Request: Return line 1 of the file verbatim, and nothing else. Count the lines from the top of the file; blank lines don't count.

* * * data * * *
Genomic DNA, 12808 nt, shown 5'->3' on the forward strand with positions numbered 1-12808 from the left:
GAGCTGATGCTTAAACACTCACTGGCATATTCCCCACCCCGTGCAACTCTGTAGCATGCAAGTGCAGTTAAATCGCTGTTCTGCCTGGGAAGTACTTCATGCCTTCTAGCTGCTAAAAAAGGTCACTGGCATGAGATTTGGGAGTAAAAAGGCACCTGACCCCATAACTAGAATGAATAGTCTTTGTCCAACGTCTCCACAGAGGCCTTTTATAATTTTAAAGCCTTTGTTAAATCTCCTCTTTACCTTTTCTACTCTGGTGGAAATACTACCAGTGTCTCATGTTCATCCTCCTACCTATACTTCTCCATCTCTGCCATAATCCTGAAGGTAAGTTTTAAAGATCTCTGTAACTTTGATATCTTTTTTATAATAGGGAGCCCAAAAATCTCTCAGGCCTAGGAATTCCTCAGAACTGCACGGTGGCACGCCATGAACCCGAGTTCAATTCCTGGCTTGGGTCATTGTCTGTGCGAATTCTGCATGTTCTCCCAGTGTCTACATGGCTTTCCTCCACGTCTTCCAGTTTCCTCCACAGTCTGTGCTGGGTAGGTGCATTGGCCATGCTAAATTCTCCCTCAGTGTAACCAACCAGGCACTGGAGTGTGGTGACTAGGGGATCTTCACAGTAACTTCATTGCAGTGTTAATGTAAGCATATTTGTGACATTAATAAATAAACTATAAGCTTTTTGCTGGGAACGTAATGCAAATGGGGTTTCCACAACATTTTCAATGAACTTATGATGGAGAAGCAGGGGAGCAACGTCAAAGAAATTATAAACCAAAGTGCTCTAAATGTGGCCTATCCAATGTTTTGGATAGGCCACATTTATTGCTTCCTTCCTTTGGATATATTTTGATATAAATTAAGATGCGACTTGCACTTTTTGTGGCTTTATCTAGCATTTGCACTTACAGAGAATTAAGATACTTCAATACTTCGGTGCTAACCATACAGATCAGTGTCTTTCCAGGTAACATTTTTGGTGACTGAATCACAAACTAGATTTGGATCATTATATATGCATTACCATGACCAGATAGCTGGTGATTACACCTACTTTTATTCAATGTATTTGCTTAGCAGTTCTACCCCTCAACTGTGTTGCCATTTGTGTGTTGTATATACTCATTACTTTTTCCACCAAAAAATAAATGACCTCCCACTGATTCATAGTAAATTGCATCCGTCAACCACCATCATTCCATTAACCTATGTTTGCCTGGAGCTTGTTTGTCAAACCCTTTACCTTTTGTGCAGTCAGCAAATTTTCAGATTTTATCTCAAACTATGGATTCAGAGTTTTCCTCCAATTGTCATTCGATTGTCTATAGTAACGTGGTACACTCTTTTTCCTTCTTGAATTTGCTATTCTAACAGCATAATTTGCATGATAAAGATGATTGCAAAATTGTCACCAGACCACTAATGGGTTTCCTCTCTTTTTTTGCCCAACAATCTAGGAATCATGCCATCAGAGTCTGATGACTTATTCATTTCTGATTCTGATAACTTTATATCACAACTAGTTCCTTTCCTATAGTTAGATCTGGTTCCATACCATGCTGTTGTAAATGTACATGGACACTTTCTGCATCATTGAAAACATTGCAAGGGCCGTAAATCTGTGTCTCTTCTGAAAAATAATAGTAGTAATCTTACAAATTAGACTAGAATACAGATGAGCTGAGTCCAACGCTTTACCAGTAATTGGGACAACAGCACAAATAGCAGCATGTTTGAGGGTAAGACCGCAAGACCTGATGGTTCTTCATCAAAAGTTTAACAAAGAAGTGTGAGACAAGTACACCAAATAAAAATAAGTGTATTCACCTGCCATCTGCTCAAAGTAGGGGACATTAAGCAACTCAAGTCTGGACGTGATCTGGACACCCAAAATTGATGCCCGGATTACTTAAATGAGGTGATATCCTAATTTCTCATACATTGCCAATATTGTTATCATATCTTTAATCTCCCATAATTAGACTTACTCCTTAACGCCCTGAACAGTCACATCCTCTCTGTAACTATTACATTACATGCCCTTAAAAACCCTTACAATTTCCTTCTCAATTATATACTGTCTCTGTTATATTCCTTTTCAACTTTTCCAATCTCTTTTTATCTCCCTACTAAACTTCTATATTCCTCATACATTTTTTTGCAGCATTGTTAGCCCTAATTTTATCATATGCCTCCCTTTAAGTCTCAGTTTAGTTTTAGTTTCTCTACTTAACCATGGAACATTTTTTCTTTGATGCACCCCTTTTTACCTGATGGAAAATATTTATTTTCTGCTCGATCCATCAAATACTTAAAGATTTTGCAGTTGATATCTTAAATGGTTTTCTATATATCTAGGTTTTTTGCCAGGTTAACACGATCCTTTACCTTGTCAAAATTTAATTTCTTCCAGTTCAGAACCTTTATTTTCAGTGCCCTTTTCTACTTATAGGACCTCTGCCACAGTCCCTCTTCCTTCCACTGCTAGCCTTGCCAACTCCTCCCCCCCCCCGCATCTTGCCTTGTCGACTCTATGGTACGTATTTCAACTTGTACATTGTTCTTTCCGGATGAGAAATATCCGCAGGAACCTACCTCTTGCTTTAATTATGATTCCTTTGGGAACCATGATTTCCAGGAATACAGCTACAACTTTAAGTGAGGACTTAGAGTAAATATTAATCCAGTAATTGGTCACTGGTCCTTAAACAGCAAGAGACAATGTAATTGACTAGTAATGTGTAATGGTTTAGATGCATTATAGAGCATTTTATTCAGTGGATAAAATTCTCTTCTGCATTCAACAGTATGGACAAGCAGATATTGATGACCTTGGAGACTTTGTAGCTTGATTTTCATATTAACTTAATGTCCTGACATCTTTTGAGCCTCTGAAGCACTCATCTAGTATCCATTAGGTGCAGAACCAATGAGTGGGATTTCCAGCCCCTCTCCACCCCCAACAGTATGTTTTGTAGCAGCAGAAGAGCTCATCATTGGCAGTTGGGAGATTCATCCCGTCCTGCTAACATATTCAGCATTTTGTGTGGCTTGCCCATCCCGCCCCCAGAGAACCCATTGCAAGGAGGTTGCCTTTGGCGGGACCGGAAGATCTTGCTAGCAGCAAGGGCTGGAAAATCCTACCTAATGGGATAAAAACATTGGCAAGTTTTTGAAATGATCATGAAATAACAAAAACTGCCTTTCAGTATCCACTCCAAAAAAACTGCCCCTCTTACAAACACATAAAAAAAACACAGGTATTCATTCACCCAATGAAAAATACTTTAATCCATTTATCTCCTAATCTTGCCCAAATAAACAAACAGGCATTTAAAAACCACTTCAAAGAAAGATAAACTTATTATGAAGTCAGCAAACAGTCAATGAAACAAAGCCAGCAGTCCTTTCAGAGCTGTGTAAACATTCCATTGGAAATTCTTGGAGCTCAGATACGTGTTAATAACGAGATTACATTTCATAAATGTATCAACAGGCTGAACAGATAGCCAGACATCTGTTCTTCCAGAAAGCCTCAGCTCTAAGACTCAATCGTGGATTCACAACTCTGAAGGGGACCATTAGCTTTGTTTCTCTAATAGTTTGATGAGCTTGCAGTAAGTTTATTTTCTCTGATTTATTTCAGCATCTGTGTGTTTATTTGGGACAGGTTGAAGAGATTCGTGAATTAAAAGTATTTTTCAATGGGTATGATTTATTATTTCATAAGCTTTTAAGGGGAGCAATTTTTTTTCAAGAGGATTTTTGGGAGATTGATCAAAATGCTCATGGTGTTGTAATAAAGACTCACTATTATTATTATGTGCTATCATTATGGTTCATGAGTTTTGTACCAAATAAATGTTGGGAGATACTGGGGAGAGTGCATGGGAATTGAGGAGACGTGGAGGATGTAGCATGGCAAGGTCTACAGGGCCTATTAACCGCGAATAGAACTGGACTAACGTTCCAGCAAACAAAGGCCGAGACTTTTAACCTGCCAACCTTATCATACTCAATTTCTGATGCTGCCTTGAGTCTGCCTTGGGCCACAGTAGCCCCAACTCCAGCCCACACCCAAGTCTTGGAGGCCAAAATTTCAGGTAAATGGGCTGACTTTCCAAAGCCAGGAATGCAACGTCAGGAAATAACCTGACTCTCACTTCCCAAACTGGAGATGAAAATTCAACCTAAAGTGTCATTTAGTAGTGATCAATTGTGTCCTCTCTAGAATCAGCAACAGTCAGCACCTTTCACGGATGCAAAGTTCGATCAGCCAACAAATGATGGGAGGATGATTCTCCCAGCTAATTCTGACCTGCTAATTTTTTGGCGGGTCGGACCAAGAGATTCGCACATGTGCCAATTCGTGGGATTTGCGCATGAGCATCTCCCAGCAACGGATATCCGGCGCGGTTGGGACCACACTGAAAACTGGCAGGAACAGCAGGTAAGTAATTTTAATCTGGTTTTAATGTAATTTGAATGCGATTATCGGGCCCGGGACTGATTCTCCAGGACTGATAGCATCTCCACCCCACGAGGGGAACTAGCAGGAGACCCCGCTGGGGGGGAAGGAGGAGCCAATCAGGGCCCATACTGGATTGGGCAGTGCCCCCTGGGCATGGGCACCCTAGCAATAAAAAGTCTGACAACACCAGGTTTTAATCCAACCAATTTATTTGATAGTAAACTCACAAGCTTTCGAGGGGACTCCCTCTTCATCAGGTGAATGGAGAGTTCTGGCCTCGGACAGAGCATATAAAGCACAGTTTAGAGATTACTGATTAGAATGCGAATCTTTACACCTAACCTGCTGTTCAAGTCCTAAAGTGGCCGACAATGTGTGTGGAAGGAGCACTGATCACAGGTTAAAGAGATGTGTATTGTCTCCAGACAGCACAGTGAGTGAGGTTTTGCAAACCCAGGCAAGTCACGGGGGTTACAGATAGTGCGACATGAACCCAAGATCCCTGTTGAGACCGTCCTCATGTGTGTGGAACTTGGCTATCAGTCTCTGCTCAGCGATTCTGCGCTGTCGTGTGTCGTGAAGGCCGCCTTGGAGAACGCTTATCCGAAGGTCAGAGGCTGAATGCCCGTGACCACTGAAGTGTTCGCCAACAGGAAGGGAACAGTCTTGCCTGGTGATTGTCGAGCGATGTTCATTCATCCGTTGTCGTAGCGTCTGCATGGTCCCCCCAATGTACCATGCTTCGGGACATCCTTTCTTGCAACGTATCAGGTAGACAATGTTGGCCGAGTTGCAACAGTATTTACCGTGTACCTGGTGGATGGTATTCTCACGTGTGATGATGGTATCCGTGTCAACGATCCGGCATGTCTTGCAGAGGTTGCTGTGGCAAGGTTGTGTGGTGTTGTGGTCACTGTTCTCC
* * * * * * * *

Genomic DNA, 12808 nt, shown 5'->3' on the forward strand with positions numbered 1-12808 from the left: